So you have checked out our are ready to be a puppy parent page and passed our puppy parent quiz (also on that page). Now you need to start thinking about what type of dog would be the best fit. When deciding what type of dog to get, it is important to consider the size of the dog as bigger dogs are not suitable for everyone, they may be difficult handle on a walk, and large dogs and small lawns just make a lot of mud.
Bigger dogs have higher food, veterinary and insurance bills, as well as a shorter lifespan. It is important to note that smaller dogs are not an easy option, they can be more difficult to train and tend towards aggression and barking, usually because they have not been giving adequate training as puppies. Think about your available space in your home and yard and narrow the options to what is practical, there will be some personal preference as well and that is okay!
Rescuing or Adopting a Dog from a Shelter
There are hundreds of beautiful dogs waiting to be rescued. Ask for the dogs back story, it is important to know whether they are used to things such as children, other dogs, walking on a lead, cats and being alone. Good rescue centres will know that these questions are important and will be able to guide you based on the dogs history before coming to the centre as well as the dogs behaviour while at the centre. Be prepared to leave empty handed and to visit several times before picking up the dog that is for you. Don’t rule out a cross breed or older dog. Most older dogs come partially or fully trained.
Buying a dog
If you are buying a pure bred dog, always check out the kennel club website . The UK Kennel Club have a full list of breeds and what tests should have been done on them in order to avoid inherited diseases. It is an invaluable resource arming you with the questions you will need to ask of the breeder before you even travel to see the pup. Ask to see kennel club registration details as well documentation of any health screens advised for the breed by the kennel club, e.g. hip & elbow scoring for Labradors.
Before buying a pup do see both parents and enquire about their health. Ask the age of and number of litters the mother has had so far and when she had her last litter. Never meet in a car park/buy out of back of van. Dogs should not have more than one litter in 12 months. Be prepared to leave a puppy in a situation if you feel it may be a puppy farm, never feel guilted into buying the puppy, if you are not happy with the situation the pup is in and you pay to get it out, you are feeding into the problem by paying for the puppy.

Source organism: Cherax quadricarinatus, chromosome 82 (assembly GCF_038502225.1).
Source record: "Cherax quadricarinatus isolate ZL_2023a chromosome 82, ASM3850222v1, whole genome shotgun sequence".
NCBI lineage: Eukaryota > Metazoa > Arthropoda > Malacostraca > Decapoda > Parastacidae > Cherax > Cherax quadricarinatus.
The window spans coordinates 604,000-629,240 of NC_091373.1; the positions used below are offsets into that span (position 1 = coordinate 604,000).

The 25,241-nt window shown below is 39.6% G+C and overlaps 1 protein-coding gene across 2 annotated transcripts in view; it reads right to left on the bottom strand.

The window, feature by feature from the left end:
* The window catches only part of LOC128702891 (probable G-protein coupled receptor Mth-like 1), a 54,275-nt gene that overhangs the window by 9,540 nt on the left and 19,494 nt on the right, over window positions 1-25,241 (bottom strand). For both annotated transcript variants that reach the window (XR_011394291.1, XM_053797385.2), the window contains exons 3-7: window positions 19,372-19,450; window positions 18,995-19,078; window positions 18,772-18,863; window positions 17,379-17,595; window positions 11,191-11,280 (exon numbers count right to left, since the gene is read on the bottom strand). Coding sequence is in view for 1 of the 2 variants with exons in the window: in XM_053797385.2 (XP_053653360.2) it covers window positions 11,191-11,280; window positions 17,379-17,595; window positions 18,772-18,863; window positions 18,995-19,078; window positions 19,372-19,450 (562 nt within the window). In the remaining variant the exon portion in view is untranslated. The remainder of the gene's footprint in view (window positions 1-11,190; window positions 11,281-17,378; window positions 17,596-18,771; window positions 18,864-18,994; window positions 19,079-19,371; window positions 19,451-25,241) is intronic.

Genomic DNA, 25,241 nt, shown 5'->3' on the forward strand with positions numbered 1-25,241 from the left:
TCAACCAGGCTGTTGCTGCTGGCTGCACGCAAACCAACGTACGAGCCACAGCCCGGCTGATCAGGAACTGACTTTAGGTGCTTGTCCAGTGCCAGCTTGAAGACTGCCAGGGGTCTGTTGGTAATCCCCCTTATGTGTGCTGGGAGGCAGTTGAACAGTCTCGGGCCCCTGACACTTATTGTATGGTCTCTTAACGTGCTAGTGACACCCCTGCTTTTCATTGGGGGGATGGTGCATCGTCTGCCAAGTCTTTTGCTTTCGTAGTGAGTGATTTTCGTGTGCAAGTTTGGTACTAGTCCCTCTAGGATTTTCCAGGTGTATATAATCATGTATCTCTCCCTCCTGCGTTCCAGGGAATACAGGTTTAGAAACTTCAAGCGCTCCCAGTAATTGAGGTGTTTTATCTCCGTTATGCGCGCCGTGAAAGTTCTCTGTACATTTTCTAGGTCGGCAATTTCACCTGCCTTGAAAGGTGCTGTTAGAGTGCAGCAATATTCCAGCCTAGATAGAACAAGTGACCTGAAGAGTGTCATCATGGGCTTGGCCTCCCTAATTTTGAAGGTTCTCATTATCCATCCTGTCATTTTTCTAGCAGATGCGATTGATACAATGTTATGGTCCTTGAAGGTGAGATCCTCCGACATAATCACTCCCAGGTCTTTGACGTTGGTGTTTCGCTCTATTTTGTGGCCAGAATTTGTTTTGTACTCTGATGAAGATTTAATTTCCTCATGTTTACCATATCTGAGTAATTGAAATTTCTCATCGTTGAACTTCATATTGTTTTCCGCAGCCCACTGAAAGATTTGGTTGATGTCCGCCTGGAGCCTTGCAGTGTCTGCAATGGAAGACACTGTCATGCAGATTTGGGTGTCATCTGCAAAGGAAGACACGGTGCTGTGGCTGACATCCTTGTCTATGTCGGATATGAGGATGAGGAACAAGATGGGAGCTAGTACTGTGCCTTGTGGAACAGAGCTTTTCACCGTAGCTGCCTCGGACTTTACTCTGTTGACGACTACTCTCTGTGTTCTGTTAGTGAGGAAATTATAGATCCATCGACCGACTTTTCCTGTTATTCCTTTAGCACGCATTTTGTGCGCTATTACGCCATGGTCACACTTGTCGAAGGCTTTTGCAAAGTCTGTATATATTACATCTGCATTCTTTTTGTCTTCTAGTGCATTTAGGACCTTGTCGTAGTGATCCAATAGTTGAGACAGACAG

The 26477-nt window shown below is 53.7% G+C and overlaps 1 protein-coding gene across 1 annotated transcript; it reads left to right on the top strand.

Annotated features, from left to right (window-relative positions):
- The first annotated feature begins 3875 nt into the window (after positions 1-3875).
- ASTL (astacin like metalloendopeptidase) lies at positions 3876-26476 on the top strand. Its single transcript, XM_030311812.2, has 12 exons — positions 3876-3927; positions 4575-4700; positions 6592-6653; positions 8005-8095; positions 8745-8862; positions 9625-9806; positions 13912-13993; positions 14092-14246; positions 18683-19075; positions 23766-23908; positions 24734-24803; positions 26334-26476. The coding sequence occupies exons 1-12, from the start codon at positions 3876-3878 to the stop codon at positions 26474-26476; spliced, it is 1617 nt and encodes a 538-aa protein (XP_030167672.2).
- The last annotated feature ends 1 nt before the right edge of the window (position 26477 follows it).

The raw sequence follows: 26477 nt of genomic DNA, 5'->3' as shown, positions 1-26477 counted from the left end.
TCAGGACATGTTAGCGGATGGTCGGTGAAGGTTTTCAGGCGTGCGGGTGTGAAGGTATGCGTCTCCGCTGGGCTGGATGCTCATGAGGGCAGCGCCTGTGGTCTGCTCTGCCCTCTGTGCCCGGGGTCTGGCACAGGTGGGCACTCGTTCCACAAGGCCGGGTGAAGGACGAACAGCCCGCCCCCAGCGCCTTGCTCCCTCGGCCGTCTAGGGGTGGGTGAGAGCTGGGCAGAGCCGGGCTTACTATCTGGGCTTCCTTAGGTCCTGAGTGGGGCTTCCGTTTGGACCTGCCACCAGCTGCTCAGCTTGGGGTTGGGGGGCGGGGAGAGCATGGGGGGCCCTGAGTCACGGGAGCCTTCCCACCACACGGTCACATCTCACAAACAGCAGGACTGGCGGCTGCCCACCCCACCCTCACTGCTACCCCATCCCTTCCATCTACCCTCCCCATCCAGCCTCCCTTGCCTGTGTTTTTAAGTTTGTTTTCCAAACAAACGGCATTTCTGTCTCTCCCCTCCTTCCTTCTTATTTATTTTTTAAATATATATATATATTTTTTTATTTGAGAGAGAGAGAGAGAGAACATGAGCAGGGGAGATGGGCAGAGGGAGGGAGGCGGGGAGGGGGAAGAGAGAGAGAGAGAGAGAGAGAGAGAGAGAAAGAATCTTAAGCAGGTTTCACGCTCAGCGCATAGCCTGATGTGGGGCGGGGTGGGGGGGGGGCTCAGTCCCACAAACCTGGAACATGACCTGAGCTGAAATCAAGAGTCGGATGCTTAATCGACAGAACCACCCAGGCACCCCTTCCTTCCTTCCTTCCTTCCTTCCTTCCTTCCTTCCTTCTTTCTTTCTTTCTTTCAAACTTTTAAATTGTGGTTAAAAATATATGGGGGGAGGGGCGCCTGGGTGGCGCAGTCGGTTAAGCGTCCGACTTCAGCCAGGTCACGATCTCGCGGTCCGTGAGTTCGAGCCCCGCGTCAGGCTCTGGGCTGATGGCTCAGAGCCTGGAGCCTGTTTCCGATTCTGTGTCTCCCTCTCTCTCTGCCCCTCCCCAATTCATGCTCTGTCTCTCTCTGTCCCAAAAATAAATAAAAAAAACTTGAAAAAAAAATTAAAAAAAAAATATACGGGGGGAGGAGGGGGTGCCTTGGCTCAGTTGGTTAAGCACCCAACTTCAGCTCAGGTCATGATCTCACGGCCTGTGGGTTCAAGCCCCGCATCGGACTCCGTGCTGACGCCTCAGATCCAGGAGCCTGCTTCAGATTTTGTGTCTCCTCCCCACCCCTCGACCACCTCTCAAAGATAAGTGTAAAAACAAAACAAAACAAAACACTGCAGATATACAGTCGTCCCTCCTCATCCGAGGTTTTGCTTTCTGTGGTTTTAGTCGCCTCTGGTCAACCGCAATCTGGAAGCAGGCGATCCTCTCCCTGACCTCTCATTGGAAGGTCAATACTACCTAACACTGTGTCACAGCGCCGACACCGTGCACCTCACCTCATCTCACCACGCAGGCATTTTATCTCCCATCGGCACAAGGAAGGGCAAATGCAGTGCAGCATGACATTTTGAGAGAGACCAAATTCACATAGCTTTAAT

Rescuing or Adopting a Dog
Ask for the dogs back story, it is important to know whether they are used to children, other dogs, cats, being alone. Good rescue centres will know that these questions are important and will be able to guide you based on the dogs history before coming to the centre as well as the dogs behaviour while at the centre. Be prepared to leave empty handed and to visit several times before picking up the dog that is for you. Don’t rule out a rescue, cross breed or older dog. Most older dogs come partially or fully trained.
In either case before leaving with your pup or dog, find out and record when the pup was last wormed and with what product, when the pup had a flea treatment and with what product if any. All puppies are born with worms that must be treated every 2-4 weeks from birth. Ask whether any vaccinations have been given. If vaccinations have been given there should be documentation to support that for you to take with the pup. Microchipping documentation should be presented to you as well. It is against the law for a pup to be passed on without a microchip, and registered breeders will always have the pup microchipped before selling.
As soon as you get home your pup vet checked as soon as you bring them home, this is a free service available at your local vets. Don’t bring your dog out for walks until he has been health checked and vaccinated with his first shot. Your pup needs protection against parvovirus and other viruses with two injections 2-4 weeks apart.
Training and socialisation is essential with a puppy but it is important is for any dog coming in to a new home. Solid and consistent training will calm your dog during this stressful time. Ask at your vets for natural calming pheromones that are available to help your new pet to stay calm as well as assisting with learning and reducing anxiety. Socialisation and crate training your puppy from day 1 on top os the usual Sit, Stay, Toileting and Leash training is invaluable and will lead to a happy life together.
Local puppy training: www.wonderpaws.ie
Local Dog Behaviour Specialist: http://www.clevercompanions.ie/
Breed Information: https://www.thekennelclub.org.uk/services/public/breed/Default.aspx